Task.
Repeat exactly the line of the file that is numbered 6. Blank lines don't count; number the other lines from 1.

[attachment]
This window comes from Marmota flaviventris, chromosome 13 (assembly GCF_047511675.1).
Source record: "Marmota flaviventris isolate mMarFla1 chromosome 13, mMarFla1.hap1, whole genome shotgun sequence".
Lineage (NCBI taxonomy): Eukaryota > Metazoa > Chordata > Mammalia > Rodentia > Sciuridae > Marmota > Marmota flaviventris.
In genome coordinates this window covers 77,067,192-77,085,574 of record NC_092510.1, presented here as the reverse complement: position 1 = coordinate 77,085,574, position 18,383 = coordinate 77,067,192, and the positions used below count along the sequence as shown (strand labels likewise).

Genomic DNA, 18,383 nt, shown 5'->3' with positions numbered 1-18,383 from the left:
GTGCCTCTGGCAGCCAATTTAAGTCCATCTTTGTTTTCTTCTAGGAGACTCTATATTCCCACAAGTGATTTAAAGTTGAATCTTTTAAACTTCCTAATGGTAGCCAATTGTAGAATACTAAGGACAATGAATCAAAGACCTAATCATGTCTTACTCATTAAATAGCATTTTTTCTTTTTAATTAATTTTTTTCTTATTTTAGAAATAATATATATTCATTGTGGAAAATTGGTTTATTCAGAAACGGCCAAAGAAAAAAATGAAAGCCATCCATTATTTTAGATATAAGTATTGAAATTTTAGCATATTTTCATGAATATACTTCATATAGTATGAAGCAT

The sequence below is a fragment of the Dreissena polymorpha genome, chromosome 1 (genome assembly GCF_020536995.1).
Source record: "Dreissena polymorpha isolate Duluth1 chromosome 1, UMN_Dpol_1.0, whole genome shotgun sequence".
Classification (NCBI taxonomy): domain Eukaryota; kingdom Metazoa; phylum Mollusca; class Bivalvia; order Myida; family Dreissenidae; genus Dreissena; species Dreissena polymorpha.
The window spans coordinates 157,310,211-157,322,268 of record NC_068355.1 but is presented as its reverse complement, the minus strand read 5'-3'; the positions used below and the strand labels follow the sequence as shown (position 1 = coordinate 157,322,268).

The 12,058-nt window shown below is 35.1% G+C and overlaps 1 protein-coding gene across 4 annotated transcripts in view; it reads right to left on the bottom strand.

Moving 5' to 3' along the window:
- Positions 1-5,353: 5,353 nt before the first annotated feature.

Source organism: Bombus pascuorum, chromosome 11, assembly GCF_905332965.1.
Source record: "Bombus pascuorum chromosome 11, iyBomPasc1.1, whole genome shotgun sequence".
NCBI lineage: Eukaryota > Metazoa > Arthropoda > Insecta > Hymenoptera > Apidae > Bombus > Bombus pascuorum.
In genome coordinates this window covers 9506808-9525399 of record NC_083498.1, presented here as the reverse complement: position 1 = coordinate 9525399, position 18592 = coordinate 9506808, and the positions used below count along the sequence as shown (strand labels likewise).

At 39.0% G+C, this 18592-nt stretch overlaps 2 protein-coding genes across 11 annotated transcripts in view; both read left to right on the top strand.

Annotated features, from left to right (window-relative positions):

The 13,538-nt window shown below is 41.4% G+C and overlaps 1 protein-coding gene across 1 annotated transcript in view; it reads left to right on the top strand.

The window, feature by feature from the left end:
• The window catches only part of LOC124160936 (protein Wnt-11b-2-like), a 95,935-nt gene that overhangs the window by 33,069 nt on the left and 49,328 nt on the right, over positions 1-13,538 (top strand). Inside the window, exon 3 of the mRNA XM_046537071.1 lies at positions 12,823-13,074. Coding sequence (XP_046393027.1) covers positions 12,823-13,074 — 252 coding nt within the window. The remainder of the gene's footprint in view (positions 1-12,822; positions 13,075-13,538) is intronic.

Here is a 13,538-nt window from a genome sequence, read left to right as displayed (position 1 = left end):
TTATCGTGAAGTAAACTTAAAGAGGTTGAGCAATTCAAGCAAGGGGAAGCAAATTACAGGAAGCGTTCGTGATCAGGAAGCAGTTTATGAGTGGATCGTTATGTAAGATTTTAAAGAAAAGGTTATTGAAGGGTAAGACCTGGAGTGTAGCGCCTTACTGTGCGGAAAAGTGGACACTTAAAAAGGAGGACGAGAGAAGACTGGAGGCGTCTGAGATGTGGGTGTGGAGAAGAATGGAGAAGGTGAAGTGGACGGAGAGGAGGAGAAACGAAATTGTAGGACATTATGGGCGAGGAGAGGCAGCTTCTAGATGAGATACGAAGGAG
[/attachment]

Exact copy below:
GTGCCTCTGGCAGCCAATTTAAGTCCATCTTTGTTTTCTTCTAGGAGACTCTATATTCCCACAAGTGATTTAAAGTTGAATCTTTTAAACTTCCTAATGGTAGCCAATTGTAGAATACTAAGGACAATGAATCAAAGACCTAATCATGTCTTACTCATTAAATAGCATTTTTTCTTTTTAATTAATTTTTTTCTTATTTTAGAAATAATATATATTCATTGTGGAAAATTGGTTTATTCAGAAACGGCCAAAGAAAAAAATGAAAGCCATCCATTATTTTAGATATAAGTATTGAAATTTTAGCATATTTTCATGAATATACTTCATATAGTATGAAGCAT